The TASCAM 246 replaced the 244. It allowed the recording of all four channels at once, and had six inputs instead of just four. It also allowed the option of running the cassette at double speed or at the normal speed of 1 7/8 IPS.
1987 TASCAM introduced the MS-16, its first 16-track multitrack recorder with SMPTE. With a price point of under $8,000, and the addition of SMPTE, this 15 IPS recorder strengthened TASCAM's position in the 1" 16 track audio market.
TASCAM introduced its first 2", 24-track recorder, the ATR-80/24. This multitrack was configured for +4 (in and out). The first A/B test of the ATR-80/24 was performed against the two most popular manufacturers of 2" recorders, MCI and Otari, at Lion's Share Recording Studios in Los Angeles. In performance specs and audio quality the ATR-80/24 equaled both the Otari and the MCI recorders in every respect.
The TASCAM M-600 Series mixing consoles were developed in response to popular demand for TASCAM quality in a larger console designed specifically for the professional recording environment. The result was a high-performance console that offered broad mixing control and versatility while at the same time being remarkably compact and easy to use. 24 and 32 input channel versions were available.
The 122MKII continued TASCAM's leadership in the professional cassette market. The new features included Dolby HX PRO, the ability to locate, a zero return function, and pitch control.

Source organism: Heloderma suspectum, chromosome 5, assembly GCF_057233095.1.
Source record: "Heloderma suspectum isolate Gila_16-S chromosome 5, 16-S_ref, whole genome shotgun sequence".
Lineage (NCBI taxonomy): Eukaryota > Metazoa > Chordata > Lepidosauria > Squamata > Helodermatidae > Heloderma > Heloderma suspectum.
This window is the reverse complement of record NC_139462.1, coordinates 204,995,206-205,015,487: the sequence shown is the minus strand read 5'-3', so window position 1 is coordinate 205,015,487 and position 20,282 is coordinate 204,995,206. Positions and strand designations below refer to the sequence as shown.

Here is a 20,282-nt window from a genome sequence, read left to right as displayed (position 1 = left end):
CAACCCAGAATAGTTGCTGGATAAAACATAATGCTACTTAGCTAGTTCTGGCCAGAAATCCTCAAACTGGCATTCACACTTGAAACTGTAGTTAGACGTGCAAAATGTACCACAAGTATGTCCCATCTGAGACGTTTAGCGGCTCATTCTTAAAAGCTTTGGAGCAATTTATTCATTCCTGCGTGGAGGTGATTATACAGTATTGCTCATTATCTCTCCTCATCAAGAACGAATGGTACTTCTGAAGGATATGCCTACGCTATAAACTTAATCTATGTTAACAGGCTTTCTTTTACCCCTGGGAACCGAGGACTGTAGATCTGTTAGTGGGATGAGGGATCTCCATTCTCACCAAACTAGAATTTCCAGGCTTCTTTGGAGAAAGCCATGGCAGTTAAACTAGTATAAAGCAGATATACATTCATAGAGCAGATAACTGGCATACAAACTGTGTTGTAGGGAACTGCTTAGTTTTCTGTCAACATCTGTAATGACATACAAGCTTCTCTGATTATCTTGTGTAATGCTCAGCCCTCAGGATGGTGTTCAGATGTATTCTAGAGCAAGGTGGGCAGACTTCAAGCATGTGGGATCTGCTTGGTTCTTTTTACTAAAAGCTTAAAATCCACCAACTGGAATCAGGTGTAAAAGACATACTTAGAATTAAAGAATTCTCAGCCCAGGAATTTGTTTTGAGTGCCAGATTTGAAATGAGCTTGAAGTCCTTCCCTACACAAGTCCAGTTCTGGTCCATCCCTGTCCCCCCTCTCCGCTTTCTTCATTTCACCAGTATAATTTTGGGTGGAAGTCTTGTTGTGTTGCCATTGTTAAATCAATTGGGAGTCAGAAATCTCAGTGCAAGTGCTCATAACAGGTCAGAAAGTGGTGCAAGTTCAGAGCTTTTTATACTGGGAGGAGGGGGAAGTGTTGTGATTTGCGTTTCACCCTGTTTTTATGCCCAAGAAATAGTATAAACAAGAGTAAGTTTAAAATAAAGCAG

TASCAM introduced the CD-501, the best CD player available featuring ZD circuitry, dual D/A convertors, on-the-fly programming, and balanced XLR outputs at a suggested retail of $1,095.
TASCAM introduced the PORTA 05 self-contained 4 in/2 out production 4-track system, a truly compact, convenient creative companion.
TASCAM introduced the PORTA TWO, a battery-powered, self-contained 4-track recorder with 6-input mixer and effects buss.
Teac brought out the X-1000R reel to reel consumer tape recorder in 1987. The Museum of Magnetic Sound Recording has the unit pictured right.
1988 TASCAM introduced its first synchronizer, the ES 50, along with the ES 51 controller.
The TASCAM MSR-16 was a 16-track that recorded on 1/2" tape. The MSR-16 was a remarkable recording machine that made first-class performance and features available in a convenient format. The MSR-16 ran at both low (7.5 IPS) and high (15 IPS) speeds.